Jays Leave It All on the Field in Double OT, Skinned by the Tigers in a Rivalry Nail-biter, 28-21
When it was all said and done between Jesuit and Holy Cross on Friday night (Oct. 2) , the 96th meeting between this pair of crosstown Catholic rivals — truly two Great American rivals — would be etched into memories and history books as one of the most exciting football games played at Tad Gormley Stadium.
That one team had to take home a bitter loss, well that’s prep football, and a slice of life. Unfortunately for the Jays, the outcome of Friday night’s nail-biter was perhaps more gut-wrenching for Jesuit than the Tigers’ lopsided 56-14 loss in last season’s Rivalry game.
The defending state champion Blue Jays are 2-3 overall after Week 5, and a dismal 0-2 in the Catholic League following their stunning double overtime loss to Holy Cross, 28-21, in this year’s Rivalry game, coupled with the unexpected defeat, 26-20, by St. Augustine in Week 4.
It’s a little bit of a miracle that among the estimated 12,000 fans in the stadium, many of whom were parents, grandparents, and alumni, no one suffered a heart attack. But there are plenty of sore throats. The game was televised live on WHNO (Cox Channel 20/1020) with Ken Berthelot and former Jesuit head coach Wayde Keiser calling the action, much of it breathlessly over a three-hour span.
“We had all sorts of opportunities, but we kept shooting ourselves in the foot,” said one astute observer on Jesuit’s sideline. “We just made too many mistakes. I really feel bad for our players. They played their hearts out and left them on the field.”
Mistakes, karma, turnovers, lucky, or a combo thereof. Consider the following:
- In five games this season, this was the first one in which the Blue Jays won the coin toss, electing to receive.
- On the second play, Jesuit’s senior center, John Sewell, injured his knee. Although he limped off the field unaided, he didn’t return (junior Nick Gauthé filled in admirably). By the end of the game, Sewell was on crutches.
- On their first possession, the Jays gave Connor Prouet, their workhorse, the ball four times. He picked up about 25 yards.
- On third and eight from the Tigers’ 35-yard line, quarterback Peter Hontas hit wide receiver Kalija Lipscomb with a quick pass near the line of scrimmage. Lipscomb tacked on several yards, but the ball looked like it was cradled precariously. Lipscomb was tackled from behind and stripped of the ball, which bounced once and fell into the hands of a Tiger.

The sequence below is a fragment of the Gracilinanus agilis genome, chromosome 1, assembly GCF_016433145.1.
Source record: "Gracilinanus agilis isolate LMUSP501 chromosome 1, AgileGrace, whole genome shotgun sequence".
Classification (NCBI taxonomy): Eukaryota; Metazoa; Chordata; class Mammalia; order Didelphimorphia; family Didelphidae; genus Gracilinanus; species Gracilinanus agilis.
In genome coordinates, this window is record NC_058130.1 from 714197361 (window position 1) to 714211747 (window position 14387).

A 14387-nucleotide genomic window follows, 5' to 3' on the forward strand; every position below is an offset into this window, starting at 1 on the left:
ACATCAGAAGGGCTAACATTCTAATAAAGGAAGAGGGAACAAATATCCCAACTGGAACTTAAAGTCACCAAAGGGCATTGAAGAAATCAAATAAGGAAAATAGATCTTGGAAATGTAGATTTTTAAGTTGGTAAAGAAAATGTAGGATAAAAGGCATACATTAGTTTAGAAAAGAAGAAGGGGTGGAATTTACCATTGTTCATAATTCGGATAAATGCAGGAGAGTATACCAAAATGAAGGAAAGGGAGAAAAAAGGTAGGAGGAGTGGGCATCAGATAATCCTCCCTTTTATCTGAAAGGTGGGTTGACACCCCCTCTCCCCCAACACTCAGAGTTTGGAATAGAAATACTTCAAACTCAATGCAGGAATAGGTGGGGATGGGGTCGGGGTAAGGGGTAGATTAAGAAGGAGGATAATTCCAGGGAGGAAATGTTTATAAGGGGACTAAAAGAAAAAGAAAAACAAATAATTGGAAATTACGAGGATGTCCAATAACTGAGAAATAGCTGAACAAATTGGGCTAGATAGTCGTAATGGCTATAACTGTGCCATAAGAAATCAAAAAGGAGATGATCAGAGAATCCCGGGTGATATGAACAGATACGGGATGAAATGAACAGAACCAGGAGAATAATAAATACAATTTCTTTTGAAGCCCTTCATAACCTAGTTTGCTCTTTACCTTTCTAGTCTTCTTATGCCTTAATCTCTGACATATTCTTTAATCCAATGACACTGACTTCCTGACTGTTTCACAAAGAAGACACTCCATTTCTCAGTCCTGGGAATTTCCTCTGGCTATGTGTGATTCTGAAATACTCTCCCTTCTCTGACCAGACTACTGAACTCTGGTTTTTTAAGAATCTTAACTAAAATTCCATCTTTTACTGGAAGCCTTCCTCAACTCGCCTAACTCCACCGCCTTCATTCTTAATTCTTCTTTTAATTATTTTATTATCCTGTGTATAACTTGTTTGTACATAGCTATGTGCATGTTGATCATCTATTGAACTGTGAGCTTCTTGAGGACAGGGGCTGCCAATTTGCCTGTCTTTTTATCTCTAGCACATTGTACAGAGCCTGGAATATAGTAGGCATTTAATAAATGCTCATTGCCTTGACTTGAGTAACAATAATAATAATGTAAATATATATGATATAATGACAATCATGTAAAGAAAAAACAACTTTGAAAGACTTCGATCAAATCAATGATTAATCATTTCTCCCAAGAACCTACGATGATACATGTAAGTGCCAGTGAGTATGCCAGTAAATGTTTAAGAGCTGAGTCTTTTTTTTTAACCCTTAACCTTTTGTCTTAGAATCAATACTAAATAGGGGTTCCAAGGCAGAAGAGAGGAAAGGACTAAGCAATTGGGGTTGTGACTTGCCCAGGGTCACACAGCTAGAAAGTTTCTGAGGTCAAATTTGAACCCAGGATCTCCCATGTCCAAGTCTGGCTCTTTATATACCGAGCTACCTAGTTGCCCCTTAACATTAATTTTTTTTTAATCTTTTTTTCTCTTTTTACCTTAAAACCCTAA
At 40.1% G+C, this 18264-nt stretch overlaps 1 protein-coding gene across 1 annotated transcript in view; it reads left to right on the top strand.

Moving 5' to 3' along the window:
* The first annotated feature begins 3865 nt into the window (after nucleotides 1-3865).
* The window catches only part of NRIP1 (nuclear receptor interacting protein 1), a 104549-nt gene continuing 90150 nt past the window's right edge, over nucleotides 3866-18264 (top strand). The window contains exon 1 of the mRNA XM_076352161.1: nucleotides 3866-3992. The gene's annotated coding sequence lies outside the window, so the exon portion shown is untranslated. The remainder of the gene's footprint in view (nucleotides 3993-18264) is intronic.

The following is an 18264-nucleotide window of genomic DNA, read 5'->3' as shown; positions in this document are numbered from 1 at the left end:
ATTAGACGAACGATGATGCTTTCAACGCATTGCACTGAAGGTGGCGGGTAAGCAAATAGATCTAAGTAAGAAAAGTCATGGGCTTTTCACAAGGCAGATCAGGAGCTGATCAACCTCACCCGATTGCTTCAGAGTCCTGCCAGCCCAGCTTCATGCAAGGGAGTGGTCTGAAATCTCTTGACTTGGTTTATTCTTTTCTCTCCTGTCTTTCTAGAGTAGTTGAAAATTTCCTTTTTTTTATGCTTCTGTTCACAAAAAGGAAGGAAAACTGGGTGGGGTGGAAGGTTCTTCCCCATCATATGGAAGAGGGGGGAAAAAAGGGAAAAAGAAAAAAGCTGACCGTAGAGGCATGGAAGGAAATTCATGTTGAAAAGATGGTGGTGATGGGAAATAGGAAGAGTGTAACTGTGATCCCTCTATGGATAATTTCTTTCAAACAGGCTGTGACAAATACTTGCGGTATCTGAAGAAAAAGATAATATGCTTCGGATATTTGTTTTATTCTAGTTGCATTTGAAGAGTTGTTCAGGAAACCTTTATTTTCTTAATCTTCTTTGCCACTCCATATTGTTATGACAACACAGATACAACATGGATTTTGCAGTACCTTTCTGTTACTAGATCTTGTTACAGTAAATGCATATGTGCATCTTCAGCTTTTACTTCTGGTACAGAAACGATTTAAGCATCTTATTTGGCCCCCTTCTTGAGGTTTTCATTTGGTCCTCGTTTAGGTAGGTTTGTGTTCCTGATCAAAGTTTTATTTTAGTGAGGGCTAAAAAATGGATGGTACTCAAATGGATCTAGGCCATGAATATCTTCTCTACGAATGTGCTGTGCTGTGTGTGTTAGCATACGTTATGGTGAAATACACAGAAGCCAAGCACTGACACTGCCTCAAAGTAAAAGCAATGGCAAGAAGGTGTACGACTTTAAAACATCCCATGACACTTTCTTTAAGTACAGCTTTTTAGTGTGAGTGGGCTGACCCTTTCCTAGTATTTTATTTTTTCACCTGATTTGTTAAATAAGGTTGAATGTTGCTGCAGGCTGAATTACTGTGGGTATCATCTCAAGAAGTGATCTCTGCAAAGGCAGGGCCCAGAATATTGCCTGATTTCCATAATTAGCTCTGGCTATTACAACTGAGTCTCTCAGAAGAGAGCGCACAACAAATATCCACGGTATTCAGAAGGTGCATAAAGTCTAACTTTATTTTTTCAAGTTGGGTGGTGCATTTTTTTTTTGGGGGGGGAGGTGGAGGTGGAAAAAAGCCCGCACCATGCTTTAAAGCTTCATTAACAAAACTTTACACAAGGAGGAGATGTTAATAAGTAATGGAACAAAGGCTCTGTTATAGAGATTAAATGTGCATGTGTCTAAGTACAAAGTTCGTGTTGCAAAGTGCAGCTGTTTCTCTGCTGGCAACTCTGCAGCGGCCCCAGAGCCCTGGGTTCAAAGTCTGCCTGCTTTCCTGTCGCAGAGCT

- Holy Cross proceeded to consume more than seven minutes off the clock in driving all the way down the field to score a touchdown with three minutes left in the first quarter.
- Senior kicker Crew Jacobs attempted a 40-yard field goal with a stiff wind to his back in the second quarter, but it was blocked and the Tigers had a 7-0 lead at halftime.
- In the third quarter, Jesuit took the lead, 14-7, when Connor Prouet scored two touchdowns five minutes apart on runs of five yards and two yards. Jacobs kicked the PATs through the middle of the uprights.
- Holy Cross ties the game at 14 apiece with just over four minutes left in the game, aided by a penalty on a missed field goal. The Jays were flagged for roughing the center after he snapped the ball. The Tigers got a first down and were suddenly in business on the 10-yard line.
- After the Tigers score, the Jays march down the field as the minutes tick off. Prouet picks up 20 yards on a carry and Hontas hits a wide-open Zach Young at the Tigers’ 20-yard line.
- With the ball on the Holy Cross four-yard line, Jesuit runs the clock down to three seconds and calls a time out. What will be little more than a chip shot for Jacobs, about a 21-yard field goal attempt, is against a stiff wind. The kick will win the game for Jesuit, if it’s good. But the ball ricochets off his right foot at a crazy 45-degree angle and sails wide left.
“That young man is totally dejected,” said Berthelot. As teammates patted Jacobs on the helmet, Keiser explained the miss. “It looks like his plant foot was not in the right direction,” he said. “It looks like he planted his plant foot a little bit more to the left, so thus he hooked the ball to his left.”
In overtime, the ball is placed on the 10-yard line and each team has four downs to score. Prouet scored on Jesuit’s first possession and Jacobs kicked the PAT. Jesuit led 21-14. Holy Cross now had its chance and could do nothing on the first three downs. Facing fourth and 11, the Tiger quarterback rolls right and looks in the end zone. Jesuit defensive back Matt McMahon blitzes and gets an arm around the Tiger QB, who slips out of the jam. He tosses the ball… and it’s caught in the far reach of the end zone. With the PAT, the score is 21-21.
The teams go into double overtime with the Tigers on offense first. On first down, another pass into the end zone is caught for a TD. The PAT is good and Holy Cross is out front, 28-21. Jesuit has four downs to tie it. The Jays rely on Prouet, who battles to get the Jays down to the three-yard line. But it’s fourth down. The Jays have one last shot. Prouet takes the hand-off from Hontas and there is daylight on the left side. Hontas jumps up and must have felt that Prouet would score easily. But daylight quickly turns to darkness as the Tigers’ defense swarms Prouet at the one-yard line. He is shoved back to the five or six yard line. As Berthelot puts it: “In a rugby scrum, Connor Prouet is stuffed.”
The New Orleans Advocate: Holy Cross topples Jesuit 28-21 in double overtime